On page 195 of this book on aging the young scientist author introduces the reader to the term “heterochronic parabiosis”. It’s not an introduction I am ever likely to forget. A certain Transylvanian nobleman would have regarded het pab as possibly a step too far. Even Countess Elizabeth Bathory, the Hungarian aristocrat who was reputed to have bathed in the blood of hundreds of virgins to retain her youth, might have thought the process a little intense.
In its modern incarnation the attempt to discover whether old animals can be rejuvenated by sharing the blood and organs of the young is restricted to animal experimentation. As Andrew Steele, a former researcher at the Francis Crick Institute, explains, “in such studies two animals of differing ages have the skin on one side of their bodies peeled back, and their two exposed flanks are then sewn together”. Their blood vessels then fuse as they heal, and they share a blood supply.
And it works. “Old mice attached to young mice healed as well as a young mouse attached to another young one.” Venerable organs and tissues perked up (and you can stop that thought right there, buddy. He doesn’t go into that). And thus proved that there is, at the least, “a latent capacity, able to be eked out by the rejuvenative power of a younger partner”. The big problem, however, is that it’s not good news for the young mouse, which suffers. A mouse I like to think is called Melania.
Anyway, if you’re getting on and want to try something like this out for yourself without being sewn to anyone, a firm called Ambrosia apparently offers a litre of youthful plasma for $8,000 (two liters for $12,000). To be dripped, not drunk.
Ageism in Aging
That’s the fun part of this book. Because Steele’s objective is not to entertain you, so much as to mobilize you. His big thought — and it is a very big thought — is that what we call aging and see as inevitable is in fact just disease and can be prevented. Indeed, toward the end he complains that while the US National Cancer Institute had a $6.4 billion budget in 2020 the National Institute on Ageing received only $2.6 billion. So “ageing causes 85 per cent of deaths in the US but receives 6 per cent of the health research funding — substantially less than research into the diseases ageing causes”.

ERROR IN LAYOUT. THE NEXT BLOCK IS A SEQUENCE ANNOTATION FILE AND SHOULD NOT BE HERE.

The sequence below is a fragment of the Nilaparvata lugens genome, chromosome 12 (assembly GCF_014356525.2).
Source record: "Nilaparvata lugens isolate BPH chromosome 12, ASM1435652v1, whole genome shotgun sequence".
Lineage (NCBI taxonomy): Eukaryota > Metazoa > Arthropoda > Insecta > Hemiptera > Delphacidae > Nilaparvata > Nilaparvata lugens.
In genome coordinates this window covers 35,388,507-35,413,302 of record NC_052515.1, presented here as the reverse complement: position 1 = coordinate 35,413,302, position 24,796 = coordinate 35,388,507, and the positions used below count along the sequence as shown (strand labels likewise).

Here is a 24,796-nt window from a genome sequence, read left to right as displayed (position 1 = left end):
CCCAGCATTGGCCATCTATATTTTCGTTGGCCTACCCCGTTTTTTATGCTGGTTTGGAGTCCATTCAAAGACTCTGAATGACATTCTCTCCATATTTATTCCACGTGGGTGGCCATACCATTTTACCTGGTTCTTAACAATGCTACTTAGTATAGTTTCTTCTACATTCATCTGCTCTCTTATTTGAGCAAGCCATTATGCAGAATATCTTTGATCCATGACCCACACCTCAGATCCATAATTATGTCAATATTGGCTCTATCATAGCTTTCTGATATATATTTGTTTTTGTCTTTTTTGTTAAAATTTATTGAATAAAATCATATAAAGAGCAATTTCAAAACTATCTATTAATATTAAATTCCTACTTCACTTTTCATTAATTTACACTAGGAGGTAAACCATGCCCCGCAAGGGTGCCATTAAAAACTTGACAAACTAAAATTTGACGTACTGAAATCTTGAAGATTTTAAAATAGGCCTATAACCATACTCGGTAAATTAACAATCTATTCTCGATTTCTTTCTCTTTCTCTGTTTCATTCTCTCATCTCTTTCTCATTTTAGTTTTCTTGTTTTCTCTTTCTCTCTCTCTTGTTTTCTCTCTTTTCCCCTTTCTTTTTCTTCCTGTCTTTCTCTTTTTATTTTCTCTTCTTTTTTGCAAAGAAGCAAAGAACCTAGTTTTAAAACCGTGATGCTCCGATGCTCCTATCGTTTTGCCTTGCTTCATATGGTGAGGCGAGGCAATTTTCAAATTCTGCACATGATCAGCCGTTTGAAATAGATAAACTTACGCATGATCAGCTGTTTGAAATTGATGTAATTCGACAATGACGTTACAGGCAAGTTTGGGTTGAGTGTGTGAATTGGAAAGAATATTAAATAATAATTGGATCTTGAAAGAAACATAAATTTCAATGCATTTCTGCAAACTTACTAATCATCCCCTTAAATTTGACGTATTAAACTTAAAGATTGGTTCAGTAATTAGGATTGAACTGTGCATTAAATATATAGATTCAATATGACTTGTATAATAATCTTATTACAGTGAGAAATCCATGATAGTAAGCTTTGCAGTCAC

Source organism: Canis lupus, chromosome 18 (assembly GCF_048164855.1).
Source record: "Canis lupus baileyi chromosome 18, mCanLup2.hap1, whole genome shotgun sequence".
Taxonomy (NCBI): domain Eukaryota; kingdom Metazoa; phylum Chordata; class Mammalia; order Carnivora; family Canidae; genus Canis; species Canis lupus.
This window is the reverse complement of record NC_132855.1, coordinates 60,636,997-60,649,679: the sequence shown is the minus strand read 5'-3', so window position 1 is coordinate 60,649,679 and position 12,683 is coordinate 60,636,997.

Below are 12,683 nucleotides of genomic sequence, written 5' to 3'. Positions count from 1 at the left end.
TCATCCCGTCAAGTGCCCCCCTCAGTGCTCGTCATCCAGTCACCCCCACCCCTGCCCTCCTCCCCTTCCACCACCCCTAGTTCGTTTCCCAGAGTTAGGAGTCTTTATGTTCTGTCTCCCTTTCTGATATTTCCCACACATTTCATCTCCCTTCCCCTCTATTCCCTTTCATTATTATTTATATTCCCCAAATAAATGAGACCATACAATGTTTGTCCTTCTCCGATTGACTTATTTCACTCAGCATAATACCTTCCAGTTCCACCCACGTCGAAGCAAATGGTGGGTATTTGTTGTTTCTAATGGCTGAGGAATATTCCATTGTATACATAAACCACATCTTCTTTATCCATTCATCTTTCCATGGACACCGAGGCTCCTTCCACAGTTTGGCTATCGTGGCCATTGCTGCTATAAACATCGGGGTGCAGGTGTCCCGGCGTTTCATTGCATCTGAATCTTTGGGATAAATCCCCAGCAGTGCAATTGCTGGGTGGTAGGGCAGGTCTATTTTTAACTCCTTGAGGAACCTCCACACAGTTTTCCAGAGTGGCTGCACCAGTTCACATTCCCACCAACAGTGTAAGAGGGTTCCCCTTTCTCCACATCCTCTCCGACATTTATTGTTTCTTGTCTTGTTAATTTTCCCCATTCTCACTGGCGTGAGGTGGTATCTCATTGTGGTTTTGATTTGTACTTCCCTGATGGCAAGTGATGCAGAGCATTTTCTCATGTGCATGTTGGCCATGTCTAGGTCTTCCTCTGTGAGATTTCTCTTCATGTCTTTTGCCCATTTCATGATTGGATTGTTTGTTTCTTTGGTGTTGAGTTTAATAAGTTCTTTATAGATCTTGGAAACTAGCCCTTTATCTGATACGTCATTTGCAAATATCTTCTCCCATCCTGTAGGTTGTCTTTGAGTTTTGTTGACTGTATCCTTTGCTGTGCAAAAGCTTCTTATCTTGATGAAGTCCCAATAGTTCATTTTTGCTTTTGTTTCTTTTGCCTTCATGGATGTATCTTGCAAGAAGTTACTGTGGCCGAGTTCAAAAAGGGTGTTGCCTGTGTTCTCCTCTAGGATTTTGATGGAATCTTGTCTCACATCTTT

Steele sees our attitudes towards aging as fatalistic and fundamentally mistaken. We think the tottering old — like the poor — are always with us. That’s the natural way of things. We must eventually become sans eyes, sans teeth, sans undisturbed nights, sans everything. During the pandemic there has been an active anti-lockdown movement which pretty much openly suggests that old people dying a little early is no great disaster. Steele could not disagree more.
To him aging is a combination of conditions that can be dealt with and scientific advance proves it. “We now know,” he asserts, “that we don’t all have some ticking, internal clock, programmed to kill parents to make way for their children … Instead ageing is an evolutionary oversight: a result of mutations accumulated which worsen fitness in old age.” Stop those mutations and healthy longevity beckons.